GMAT Question of the Day - Daily to your Mailbox; hard ones only

 It is currently 20 Feb 2019, 19:44

### GMAT Club Daily Prep

#### Thank you for using the timer - this advanced tool can estimate your performance and suggest more practice questions. We have subscribed you to Daily Prep Questions via email.

Customized
for You

we will pick new questions that match your level based on your Timer History

Track

every week, we’ll send you an estimated GMAT score based on your performance

Practice
Pays

we will pick new questions that match your level based on your Timer History

## Events & Promotions

###### Events & Promotions in February
PrevNext
SuMoTuWeThFrSa
272829303112
3456789
10111213141516
17181920212223
242526272812
Open Detailed Calendar
• ### Free GMAT Prep Hour

February 20, 2019

February 20, 2019

08:00 PM EST

09:00 PM EST

Strategies and techniques for approaching featured GMAT topics. Wednesday, February 20th at 8 PM EST

February 21, 2019

February 21, 2019

10:00 PM PST

11:00 PM PST

Kick off your 2019 GMAT prep with a free 7-day boot camp that includes free online lessons, webinars, and a full GMAT course access. Limited for the first 99 registrants! Feb. 21st until the 27th.

# To compare the lightning-fast genius of playwright Tom

Author Message
TAGS:

### Hide Tags

Manager
Joined: 24 Feb 2007
Posts: 183
Location: nj
To compare the lightning-fast genius of playwright Tom  [#permalink]

### Show Tags

07 Apr 2009, 18:06
00:00

Difficulty:

(N/A)

Question Stats:

100% (01:06) correct 0% (00:00) wrong based on 31 sessions

### HideShow timer Statistics

To compare the lightning-fast genius of playwright Tom Stoppard with the pedestrian efforts of some of his contemporaries is to compare the exquisite bouquet of a fine wine with that of ordinary grape juice.

(A) To compare the lightning-fast genius of playwright Tom Stoppard with the
pedestrian efforts of some of his contemporaries is to compare the exquisite bouquet of a fine, wine with that of ordinary grape juice.
(B) To compare the lightning-fast genius of playwright Tom Stoppard with the pedestrian efforts of some of his contemporaries is comparing the exquisite bouquet of a fine wine with that of ordinary grape juice.
(C) Comparing the lightning-fast genius of playwright Tom Stoppard with the pedestrian efforts of some of his contemporaries is to compare the exquisite bouquet of a fine wine with ordinary grape juice.
(D) Comparing the lightning-fast genius of playwright Tom Stoppard with the pedestrian efforts of some of his contemporaries is like comparing the exquisite bouquet of a fine wine with ordinary grape juice.
(E) To compare the lightning-fast genius of playwright Tom Stoppard with the pedestrian efforts of some of his contemporaries is to compare a fine wine’s bouquet with ordinary grape juice’s bouquet.

VP
Joined: 05 Jul 2008
Posts: 1253

### Show Tags

07 Apr 2009, 18:32
I see only D and A remaining but both have an issue

D is trying to equate action X to Y.

A uses that of? isnt the comparison broken?

A seems to be the lesser of the evil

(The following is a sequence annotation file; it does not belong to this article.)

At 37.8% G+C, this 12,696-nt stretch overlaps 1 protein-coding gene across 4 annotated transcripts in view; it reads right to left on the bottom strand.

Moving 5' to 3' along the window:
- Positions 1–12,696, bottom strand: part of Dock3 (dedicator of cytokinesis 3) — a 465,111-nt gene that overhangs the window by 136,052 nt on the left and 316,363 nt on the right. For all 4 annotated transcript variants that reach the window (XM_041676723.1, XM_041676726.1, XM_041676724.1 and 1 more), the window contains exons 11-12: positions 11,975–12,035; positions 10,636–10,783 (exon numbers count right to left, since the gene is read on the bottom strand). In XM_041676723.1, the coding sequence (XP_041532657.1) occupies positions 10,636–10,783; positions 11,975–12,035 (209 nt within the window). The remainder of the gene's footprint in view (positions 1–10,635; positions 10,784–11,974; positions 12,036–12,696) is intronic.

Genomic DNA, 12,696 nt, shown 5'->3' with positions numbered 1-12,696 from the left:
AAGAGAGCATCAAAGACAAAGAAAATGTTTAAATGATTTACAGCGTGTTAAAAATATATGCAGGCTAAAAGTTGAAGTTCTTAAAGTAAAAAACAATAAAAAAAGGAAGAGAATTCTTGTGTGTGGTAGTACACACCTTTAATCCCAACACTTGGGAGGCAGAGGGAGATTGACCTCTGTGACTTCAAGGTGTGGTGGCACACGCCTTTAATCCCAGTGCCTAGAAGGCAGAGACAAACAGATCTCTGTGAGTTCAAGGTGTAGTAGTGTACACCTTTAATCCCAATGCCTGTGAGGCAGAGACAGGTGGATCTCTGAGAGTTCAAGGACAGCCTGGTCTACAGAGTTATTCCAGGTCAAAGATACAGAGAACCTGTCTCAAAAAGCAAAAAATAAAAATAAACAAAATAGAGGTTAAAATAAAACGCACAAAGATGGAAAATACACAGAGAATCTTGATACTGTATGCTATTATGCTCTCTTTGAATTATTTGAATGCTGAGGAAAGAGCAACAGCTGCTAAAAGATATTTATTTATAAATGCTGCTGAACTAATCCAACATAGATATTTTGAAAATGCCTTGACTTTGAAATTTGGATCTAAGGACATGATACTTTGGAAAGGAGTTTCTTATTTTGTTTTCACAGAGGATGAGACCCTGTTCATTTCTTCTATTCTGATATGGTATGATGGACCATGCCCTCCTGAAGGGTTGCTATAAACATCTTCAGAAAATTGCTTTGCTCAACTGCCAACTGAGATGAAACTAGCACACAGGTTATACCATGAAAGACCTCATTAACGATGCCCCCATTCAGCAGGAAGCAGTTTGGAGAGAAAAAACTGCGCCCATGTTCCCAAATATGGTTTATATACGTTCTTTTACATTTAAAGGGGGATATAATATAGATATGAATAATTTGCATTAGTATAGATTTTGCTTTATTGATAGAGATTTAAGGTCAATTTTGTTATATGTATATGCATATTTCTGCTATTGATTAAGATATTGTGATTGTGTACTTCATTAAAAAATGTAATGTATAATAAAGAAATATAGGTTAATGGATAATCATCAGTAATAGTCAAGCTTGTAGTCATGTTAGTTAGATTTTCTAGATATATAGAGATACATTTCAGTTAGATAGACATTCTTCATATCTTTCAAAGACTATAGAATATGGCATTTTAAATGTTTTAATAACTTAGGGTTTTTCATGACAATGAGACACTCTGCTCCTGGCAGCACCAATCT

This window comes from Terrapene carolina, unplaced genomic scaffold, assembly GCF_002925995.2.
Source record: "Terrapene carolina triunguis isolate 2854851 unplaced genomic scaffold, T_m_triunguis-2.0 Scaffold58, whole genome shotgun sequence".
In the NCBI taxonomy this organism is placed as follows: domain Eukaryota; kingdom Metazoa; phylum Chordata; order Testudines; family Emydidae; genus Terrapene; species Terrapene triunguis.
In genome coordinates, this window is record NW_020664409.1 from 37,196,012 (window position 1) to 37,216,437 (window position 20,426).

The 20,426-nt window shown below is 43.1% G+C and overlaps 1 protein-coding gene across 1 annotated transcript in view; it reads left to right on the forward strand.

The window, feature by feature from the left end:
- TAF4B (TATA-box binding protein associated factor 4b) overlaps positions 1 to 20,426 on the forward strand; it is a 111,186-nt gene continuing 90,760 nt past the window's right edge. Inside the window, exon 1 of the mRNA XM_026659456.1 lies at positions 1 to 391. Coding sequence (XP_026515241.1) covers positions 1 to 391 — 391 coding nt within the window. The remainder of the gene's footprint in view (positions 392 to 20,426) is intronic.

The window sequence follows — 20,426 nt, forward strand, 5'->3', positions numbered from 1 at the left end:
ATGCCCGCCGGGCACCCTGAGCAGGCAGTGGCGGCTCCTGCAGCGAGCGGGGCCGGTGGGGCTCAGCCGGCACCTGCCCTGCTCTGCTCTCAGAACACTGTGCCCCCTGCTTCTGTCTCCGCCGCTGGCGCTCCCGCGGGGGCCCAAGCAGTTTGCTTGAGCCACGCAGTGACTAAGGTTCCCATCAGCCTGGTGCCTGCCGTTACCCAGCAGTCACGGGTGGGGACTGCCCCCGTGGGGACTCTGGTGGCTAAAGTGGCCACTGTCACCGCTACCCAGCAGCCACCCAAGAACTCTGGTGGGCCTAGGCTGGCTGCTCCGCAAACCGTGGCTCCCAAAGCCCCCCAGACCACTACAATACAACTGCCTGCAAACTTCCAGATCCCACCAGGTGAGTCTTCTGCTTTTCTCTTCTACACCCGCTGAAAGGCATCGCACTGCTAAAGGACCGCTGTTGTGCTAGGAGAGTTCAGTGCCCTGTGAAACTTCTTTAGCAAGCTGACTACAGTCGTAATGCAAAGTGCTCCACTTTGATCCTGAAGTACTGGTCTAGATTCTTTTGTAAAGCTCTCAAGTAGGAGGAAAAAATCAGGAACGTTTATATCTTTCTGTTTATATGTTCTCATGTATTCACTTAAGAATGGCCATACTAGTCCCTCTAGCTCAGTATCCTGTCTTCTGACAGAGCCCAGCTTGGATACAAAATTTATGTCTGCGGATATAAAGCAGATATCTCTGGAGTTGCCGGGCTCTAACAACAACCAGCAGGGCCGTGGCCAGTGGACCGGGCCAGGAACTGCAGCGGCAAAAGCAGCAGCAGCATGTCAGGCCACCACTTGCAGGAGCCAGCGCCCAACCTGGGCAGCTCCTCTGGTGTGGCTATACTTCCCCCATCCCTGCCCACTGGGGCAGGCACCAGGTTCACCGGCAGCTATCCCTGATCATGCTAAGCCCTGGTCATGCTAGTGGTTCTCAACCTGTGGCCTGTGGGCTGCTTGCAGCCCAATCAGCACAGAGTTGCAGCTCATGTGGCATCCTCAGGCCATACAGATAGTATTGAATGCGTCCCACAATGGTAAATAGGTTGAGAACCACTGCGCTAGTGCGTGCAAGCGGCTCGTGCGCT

Intern
Joined: 19 Feb 2009
Posts: 2

### Show Tags

08 Apr 2009, 03:56
I'd still go with D.

Director
Joined: 01 Apr 2008
Posts: 764
Name: Ronak Amin
Schools: IIM Lucknow (IPMX) - Class of 2014

### Show Tags

08 Apr 2009, 04:44
Yup..D looks better than others.
OA?
Manager
Joined: 02 Mar 2009
Posts: 115

### Show Tags

08 Apr 2009, 12:40
i'll go with A.

comparing with should satisfy parallelism. So exquisite bouquet of fine wine cannot be comapred with ordinary grape juice..It should be preceded by 'that of'..or something along the lines.

Plus..for explanatory sentences such as these, I think infinitives are better than gerunds.

OA?
Senior Manager
Joined: 26 Mar 2008
Posts: 270
Location: Washington DC

### Show Tags

08 Apr 2009, 20:00
Guys, whats wrong with E?
D--bouquet of a fine wine with ordinary grape juice. It does not look good to me.
A--To be honest, I did not find any problem. But E is more concise,it uses less adjectives.

Whats the OA?
Senior Manager
Joined: 12 Mar 2009
Posts: 281

### Show Tags

08 Apr 2009, 22:30
1
(A) To compare the lightning-fast genius of playwright Tom Stoppard with the
pedestrian efforts of some of his contemporaries is to compare the exquisite bouquet of a fine, wine with that of ordinary grape juice.

(B) To compare the lightning-fast genius of playwright Tom Stoppard with the pedestrian efforts of some of his contemporaries is comparing the exquisite bouquet of a fine wine with that f ordinary grape juice. – compare vs comparing.

(C) Comparing the lightning-fast genius of playwright Tom Stoppard with the pedestrian efforts of some of his contemporaries is to compare the exquisite bouquet of a fine wine with ordinary grape juice. – compare vs comparing.

(D) Comparing the lightning-fast genius of playwright Tom Stoppard with the pedestrian efforts of some of his contemporaries is like comparing the exquisite bouquet of a fine wine with ordinary grape juice.- we are comparing bouquet of wine with grape juice.

(E) To compare the lightning-fast genius of playwright Tom Stoppard with the pedestrian efforts of some of his contemporaries is to compare a fine wine’s bouquet with ordinary grape juice’s bouquet.- parallelism as we are comparing the lightning fast to wine’s bouquet.
Manager
Joined: 24 Feb 2007
Posts: 183
Location: nj

### Show Tags

09 Apr 2009, 05:52
1
OA is A
Senior Manager
Joined: 30 Nov 2008
Posts: 467
Schools: Fuqua

### Show Tags

03 Sep 2009, 11:35
1
To compare the lightning-fast genius of playwright Tom Stoppard with the pedestrian efforts of some of his contemporaries is to compare the exquisite bouquet of a fine wine with that of ordinary grape juice.

Two rules that I used to make my ans choice -

a) Compare To unlike things. (X compare to Y - X and Y are unlike things)
Compare with like things (X compare with Y - X and Y are like things)

b) Here "is", a linking verb, is acting as a parallel marker. X is Y ==> X and Y should be parallel.

From the choices given, the formats are

a) To compare.....IS to compare.....
b) To compare......IS comparing...... (Out of the game. Not parallel)
c) comparing.....IS to compare....(Out of the game. Not parallel)
d) Comparing......is Like Comparing.....(Out of the game. Not parallel. In addition as per rule 1, compare with should be used to compare like things. Here comparing [the exquisite bouquet of a fine wine] with [ordinary grape juice]. The exquisite bouquet of a fine wine and ordinary grape juice are not like things.)
E) To compare.....IS to compare.....

Now with A and E in the race, I see that the two choice are different in "compare the exquisite bouquet of a fine, wine with that of ordinary grape juice" and "compare a fine wine’s bouquet with ordinary grape juice’s bouquet". When possessives such as fine wine's bouquet are used, I would prefer to use a phrase that eliminates possessives.

So I would vote for A because, in "compare the exquisite bouquet of a fine, wine with that of ordinary grape juice" it is comparing the exquisite bouquet of fine wine with that(exquisite bouquet) of ordinary grape juice.